RAILROAD CREDIT CORP. v. FRUIT GROWERS' EXPRESS CO.

No. 6115.

71 F.2d 218 (1934)

RAILROAD CREDIT CORPORATION v. FRUIT GROWERS' EXPRESS CO.

Court of Appeals of the District of Columbia.

Decided April 30, 1934.


Attorney(s) appearing for the Case

Daniel Willard, Jr., Richard H. Wilmer, Douglas L. Hatch, and William J. Kane, all of Washington, D. C., for appellant.

Carl H. Richmond and John J. Carmody, both of Washington, D. C., for appellee.

Before MARTIN, Chief Justice, and ROBB, VAN ORSDEL, HITZ, and GRONER, Associate Justices.


PER CURIAM.

Appellant loaned Norfolk Southern Railroad Company, a Virginia corporation, $290,000 in March, 1932, and took as security 1,572 shares of stock of Fruit Growers' Express Company. In July, 1932, receivers of the railroad were appointed by the District Court of the United States for the Eastern District of Virginia. Receivers paid appellant the semiannual interest due on the debt September 28, 1932, but did not pay the interest due March 28, 1933. Appellant made demand on the Fruit Growers' Express for payment to it of certain money dividends declared by the Express Company on the shares of stock held by it as security. Express Company declined to deliver the dividends to appellant, presumably on the ground they were payable to the railroad company (or its receivers), the record holder of the stock; whereupon this action was begun.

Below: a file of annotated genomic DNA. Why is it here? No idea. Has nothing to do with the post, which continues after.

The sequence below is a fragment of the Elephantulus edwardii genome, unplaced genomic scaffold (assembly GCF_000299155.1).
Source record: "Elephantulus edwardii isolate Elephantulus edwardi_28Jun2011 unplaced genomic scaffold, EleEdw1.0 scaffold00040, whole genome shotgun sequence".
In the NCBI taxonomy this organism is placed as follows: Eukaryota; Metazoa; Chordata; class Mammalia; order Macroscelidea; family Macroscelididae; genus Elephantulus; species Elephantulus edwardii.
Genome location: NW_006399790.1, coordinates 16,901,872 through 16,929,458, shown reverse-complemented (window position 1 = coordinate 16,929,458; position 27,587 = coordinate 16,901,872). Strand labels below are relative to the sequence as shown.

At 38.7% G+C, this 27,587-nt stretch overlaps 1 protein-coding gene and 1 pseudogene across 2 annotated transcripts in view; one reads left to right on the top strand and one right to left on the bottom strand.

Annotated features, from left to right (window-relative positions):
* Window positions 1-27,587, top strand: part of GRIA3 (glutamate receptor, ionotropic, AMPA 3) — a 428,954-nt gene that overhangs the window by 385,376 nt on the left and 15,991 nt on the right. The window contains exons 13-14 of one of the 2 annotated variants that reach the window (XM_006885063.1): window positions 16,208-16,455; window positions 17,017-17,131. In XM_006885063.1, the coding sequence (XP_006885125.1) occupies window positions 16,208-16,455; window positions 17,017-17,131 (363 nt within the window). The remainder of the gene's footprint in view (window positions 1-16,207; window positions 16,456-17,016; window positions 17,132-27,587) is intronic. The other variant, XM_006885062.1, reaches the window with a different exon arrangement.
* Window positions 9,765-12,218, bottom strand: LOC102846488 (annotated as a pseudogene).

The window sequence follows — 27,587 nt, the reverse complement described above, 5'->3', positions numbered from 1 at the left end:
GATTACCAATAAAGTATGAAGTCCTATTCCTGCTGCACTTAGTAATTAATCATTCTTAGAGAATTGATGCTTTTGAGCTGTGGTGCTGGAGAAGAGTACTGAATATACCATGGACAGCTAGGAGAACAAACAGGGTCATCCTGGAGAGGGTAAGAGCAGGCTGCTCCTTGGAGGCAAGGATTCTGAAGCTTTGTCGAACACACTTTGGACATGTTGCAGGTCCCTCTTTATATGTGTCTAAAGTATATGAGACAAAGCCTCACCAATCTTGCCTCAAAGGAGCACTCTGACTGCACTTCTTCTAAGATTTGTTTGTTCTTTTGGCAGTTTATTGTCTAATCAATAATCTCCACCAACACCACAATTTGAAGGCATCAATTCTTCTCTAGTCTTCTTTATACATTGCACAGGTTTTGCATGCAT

Appellee demurred to the declaration on the ground the court below was without jurisdiction because of a prior taking and exercising of jurisdiction by the United States court for the Eastern District of Virginia, and also because the court below could not adjudge the rights of the receivers or the railroad, neither being a party to the action. The court below sustained the demurrer, but without giving any reasons. Since, however, the declaration does not show on its face that the receivership court had taken jurisdiction of the subject-matter or of the parties involved here, we assume that the ground on which the court acted was that the receivers were necessary parties, and this upon the theory that in the appointment of receivers the District Court in Virginia had taken possession of all the property of the railroad company and was therefore entitled to administer it without interference by any other court. There is no doubt that the rule is that, when a court of competent jurisdiction has taken property into its possession, the property so taken is withdrawn from the jurisdiction of all other courts. But the applicability of the rule is not apparent here, for the subject-matter of this suit is not property in the sense in which the rule applies. It is no more than a debt due by the Express Company either to the pledgor or the pledgee of the shares of stock on which the dividend was declared, and its situs is outside the territorial limits of the receivership court. In that aspect it is no more than a contested claim, and we do not think the mere appointment of receivers makes it part of the res which the court is administering. In this view we think the demurrer should not have been sustained.